observed, that the Government had to-night been attacked with all the usual virulence from the other side, and with more than the usual unfairness. It was the general feeling amongst Englishmen not to strike a roan who could not strike again, yet his Majesty's Ministers were attacked when they were precluded from entering into a premature discussion. He had heard the powers asked for by Ministers condemned as an attack upon the liberties of Ireland. Ha hated oppression as much as any man, but he was prepared to maintain that liberty could exist only where the Jaw was paramount. Could it then be said, that liberty existed in Ireland, when armed parties were assembled at night by the ringing of bells, the lighting of fires, and other means, for the purpose of committing acts of lawless violence? If any one violated any of the laws they prescribed, it was at the risk of forfeiting his property or his life. This might be called anarchy, or disturbance, or insurrection, or rebellion; but, in his opinion, the most appropriate epithet that could be applied to it would be that of tyranny—the tyranny of the daring depredator and of the midnight assassin. He admitted that Ministers were bound to redress the grievances of Ireland, and the first that required redress was the want of law. He believed it was necessary to have recourse to strong and to extraordinary powers. He believed also that those powers should be full and ample; and, if it was requisite to suspend the Constitution for a time, the more decided manner in which it was done the better—provided the suspension was prolonged only so long as the disturbances continued.
§ Mr. Maurice O'Connell
thought, from part of the speech of the hon. Member who spoke last, that he had been an Irish Member whom he had not known; he had, however, represented his Majesty's Ministers in that House as tongue-tied babies. He said, too, that that alone was constitutional liberty where the laws were paramount; and it was because liberty existed only where the laws were paramount that they, the Irish Members, 925 opposed this measure. With respect to the statement of the right hon. Secretary as to the number of persons whose names had been called over at the Clonmel assizes, and who did not appear, it had been the practice to summon on the long panel three times as many Jurors as were likely to attend, and it was well known that for 2s. or 2s. 6d. the summons would not be delivered. The right hon. Gentleman should have slated how many were actually summoned, and whether any of the persons who had been called on the first list were called on the second.
An Hon. Member
declared that the south of Ireland was in a perfect state of peace, and that there had been no difficulty there in obtaining convictions, no intimidation of witnesses or Jurors. For what purpose were the oppressive measures proposed by his Majesty's Government intended? For the preservation of the system of tithes. Of this, however, he was convinced, that as long as the tithe system was continued, and as long as the tithes were levied in the present mode, so long would the Irish people be in a state of dissatisfaction. He had himself been a Catholic, he then became a Protestant, and afterwards a Presbyterian. But while he was a Protestant he never had had an opportunity of entering a church, he had never seen a clergyman, he had never been able to go to prayers. Why should tithe be paid by those who, as in his case, had derived no benefit from it? There never was a country so injured as that he came from. From the moment at which he heard of the measures which his Majesty's Government intended to introduce, he had not had a single night's rest. They pretended to call their measures measures of security and protection. He could call them nothing but measures of degradation and humiliation.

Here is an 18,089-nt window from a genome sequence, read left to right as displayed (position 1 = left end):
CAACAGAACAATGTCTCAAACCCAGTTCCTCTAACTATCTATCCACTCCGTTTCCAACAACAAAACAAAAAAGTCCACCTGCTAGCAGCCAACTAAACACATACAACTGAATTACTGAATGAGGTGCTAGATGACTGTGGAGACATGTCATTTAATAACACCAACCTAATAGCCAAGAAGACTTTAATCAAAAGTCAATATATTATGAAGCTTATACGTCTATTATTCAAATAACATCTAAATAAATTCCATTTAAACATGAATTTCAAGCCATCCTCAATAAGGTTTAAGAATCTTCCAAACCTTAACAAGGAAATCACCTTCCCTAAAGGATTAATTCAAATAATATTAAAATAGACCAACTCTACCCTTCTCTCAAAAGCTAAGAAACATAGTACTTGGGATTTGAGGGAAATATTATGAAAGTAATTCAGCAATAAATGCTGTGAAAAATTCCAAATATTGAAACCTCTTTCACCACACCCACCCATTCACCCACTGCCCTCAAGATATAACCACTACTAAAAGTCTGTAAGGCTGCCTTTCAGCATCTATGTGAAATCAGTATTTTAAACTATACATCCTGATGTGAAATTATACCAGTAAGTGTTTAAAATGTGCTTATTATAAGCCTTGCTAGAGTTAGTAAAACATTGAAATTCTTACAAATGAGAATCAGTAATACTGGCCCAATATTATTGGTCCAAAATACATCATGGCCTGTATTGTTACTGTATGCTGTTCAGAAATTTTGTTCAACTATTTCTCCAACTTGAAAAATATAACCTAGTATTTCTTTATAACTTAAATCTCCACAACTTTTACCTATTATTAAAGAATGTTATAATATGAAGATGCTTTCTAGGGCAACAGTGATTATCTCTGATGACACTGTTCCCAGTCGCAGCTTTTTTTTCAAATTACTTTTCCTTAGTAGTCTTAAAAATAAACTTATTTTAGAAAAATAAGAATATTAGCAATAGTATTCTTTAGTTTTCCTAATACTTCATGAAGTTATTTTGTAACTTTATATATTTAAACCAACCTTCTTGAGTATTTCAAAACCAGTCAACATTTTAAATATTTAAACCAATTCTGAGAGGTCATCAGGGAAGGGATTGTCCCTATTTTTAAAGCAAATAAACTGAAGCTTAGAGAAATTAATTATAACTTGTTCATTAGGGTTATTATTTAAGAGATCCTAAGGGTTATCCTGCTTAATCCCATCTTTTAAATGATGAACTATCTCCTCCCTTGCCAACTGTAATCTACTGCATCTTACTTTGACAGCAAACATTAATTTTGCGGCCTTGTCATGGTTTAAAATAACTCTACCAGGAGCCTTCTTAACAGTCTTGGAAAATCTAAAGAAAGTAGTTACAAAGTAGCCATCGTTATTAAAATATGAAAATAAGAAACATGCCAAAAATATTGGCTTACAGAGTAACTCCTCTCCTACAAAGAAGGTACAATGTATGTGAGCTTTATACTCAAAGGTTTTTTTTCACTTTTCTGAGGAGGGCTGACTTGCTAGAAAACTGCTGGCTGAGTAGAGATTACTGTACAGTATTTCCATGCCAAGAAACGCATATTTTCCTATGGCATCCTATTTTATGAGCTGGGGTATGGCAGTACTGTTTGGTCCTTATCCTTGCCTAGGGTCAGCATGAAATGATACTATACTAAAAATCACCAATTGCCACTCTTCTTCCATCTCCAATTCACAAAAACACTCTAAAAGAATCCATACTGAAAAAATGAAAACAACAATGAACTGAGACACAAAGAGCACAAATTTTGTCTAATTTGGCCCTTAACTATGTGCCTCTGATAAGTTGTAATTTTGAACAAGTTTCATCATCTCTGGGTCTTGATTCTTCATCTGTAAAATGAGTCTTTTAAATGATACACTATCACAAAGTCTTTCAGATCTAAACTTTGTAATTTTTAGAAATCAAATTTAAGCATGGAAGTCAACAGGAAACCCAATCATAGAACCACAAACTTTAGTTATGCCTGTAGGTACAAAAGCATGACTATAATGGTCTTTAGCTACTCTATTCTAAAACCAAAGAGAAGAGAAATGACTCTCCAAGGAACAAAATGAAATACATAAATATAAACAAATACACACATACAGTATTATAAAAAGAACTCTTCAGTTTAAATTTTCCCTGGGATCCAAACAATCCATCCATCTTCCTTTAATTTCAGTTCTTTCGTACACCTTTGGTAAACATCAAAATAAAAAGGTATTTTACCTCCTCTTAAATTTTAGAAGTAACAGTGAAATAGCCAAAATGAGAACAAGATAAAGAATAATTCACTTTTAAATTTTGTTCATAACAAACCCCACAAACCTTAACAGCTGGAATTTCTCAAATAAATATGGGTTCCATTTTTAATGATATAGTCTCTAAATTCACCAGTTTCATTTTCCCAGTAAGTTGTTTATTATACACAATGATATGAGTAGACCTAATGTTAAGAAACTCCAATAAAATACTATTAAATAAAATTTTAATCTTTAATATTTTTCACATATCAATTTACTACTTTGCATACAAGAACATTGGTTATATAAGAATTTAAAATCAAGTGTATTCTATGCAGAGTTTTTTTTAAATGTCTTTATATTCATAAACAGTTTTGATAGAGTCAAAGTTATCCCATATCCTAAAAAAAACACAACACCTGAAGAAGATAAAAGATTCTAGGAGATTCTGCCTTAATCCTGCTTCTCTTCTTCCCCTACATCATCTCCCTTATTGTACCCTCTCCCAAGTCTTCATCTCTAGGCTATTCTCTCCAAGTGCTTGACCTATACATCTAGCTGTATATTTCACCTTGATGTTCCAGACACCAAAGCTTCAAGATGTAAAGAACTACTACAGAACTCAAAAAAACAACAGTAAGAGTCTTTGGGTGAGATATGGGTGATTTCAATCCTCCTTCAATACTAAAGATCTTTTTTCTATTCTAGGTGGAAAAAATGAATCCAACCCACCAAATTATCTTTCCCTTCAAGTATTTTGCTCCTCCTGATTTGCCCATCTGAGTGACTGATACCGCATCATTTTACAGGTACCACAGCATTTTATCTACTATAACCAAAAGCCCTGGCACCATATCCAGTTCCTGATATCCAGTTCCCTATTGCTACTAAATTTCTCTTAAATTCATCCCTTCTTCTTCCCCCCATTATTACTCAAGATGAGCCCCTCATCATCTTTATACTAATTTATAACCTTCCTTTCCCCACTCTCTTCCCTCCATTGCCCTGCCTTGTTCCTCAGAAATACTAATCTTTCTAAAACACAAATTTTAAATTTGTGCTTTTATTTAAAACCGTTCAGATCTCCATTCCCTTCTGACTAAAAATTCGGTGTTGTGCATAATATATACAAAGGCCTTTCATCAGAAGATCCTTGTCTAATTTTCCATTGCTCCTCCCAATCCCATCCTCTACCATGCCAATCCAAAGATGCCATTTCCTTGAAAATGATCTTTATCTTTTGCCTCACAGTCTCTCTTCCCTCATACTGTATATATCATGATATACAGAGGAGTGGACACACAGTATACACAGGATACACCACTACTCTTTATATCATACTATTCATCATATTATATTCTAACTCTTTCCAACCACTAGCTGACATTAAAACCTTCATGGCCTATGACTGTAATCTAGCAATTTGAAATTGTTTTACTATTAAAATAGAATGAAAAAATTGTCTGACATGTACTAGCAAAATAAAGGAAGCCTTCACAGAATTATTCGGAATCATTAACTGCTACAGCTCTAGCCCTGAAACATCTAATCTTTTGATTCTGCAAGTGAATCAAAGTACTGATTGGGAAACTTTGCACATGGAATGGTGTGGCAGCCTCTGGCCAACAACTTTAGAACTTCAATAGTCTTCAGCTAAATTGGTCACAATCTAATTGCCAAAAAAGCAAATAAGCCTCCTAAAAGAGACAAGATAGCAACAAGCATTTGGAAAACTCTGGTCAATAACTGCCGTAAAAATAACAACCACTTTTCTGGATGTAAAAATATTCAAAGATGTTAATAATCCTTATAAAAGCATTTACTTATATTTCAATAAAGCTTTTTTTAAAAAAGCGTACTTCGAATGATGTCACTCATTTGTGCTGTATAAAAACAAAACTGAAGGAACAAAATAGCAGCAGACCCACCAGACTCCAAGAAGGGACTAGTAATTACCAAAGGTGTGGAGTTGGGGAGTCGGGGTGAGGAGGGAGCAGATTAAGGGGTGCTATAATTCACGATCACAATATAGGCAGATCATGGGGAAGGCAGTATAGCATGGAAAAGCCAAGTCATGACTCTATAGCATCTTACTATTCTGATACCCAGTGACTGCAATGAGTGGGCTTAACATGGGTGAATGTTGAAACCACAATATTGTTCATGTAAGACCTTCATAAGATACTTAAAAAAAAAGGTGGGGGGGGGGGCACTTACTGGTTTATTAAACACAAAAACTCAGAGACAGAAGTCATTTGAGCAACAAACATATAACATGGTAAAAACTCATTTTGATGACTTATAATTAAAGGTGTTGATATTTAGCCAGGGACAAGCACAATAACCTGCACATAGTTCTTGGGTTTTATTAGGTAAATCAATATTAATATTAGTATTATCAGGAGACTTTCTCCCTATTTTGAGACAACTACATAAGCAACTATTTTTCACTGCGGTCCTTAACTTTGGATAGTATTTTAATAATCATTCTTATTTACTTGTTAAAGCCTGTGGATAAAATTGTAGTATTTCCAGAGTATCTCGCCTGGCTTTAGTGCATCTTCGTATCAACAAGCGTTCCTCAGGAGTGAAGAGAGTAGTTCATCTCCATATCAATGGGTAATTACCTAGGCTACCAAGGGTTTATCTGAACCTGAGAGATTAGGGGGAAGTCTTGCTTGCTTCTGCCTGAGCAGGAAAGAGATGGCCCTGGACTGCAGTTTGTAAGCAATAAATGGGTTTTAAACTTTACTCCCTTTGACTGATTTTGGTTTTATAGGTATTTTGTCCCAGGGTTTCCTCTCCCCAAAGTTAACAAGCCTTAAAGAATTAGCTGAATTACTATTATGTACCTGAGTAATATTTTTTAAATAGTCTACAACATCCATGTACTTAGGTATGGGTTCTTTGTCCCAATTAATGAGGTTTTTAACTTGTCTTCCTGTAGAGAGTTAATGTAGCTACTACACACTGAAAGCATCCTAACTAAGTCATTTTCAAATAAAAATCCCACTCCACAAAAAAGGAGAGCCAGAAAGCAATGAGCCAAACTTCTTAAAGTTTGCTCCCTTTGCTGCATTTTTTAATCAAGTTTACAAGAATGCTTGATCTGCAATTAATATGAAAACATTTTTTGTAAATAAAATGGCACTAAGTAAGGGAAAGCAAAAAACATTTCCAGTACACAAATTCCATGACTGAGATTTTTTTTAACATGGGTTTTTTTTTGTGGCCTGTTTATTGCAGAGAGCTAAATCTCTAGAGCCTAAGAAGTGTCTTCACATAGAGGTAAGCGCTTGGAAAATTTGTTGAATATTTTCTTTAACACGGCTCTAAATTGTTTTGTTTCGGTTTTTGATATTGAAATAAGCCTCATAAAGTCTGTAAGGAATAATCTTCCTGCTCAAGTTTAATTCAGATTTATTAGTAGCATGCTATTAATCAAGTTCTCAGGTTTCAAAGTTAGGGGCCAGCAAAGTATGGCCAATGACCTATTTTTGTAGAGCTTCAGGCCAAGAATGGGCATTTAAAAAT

An Hon. Member
professed to entertain the best feelings toward Ireland, and had even heard with great regret the attacks which had been levelled in succession at the Lord Lieutenant, the Judges, the Clergy, and the Police. Those attacks argued badly for the persons by whom they were made, as they showed that they suffered with difficulty any kind of Government. At the same time he was very ready to allow, that if his Majesty's Government had managed the powers already intrusted to them with discretion and vigour, no additional 926 powers would have been necessary. He would also say, that a call for extraordinary powers came with a very bad grace from the present Ministers, since it was well known that, for the last fifty years, no Government in this country had been so strong. An indisputable proof of that strength had been shown in their having had the power to destroy the very House of Commons which placed them on the Treasury Benches, in their having had the power to control the House of Peers—in their having obtained an authority from the highest personage in the land, which they used for unconstitutional purposes [order]. He repeated it, that they had obtained an authority from the highest personage in the land, which they had used for unconstitutional purposes. From such Ministers a call for additional power came with a very bad grace. At the same time, looking at the state of Ireland, contemplating the midnight murders, the mid-day assassinations, the destruction of property of every description ill that unhappy country, he ad-milted that very strong measures were necessary to restore it to tranquillity. Ministers charged the other side of the House with agitation. But did he not see on the Treasury Bench a noble Lord who had himself unfurled the standard of agitation—who had spoken of the conduct of the Parisians in the revolution of July, and of the tricoloured flag with respect? Did he not see behind the Treasury Bench an hon. Baronet who, when he was on the other side of the House, was constantly bringing forward motions of agitation? How could his Majesty's Government complain of agitation, when, by their mismanagement, they had allowed the great agitator to escape after conviction? He would support his Majesty's Government on the measures alluded to, but he begged them not to suppose that they had his confidence.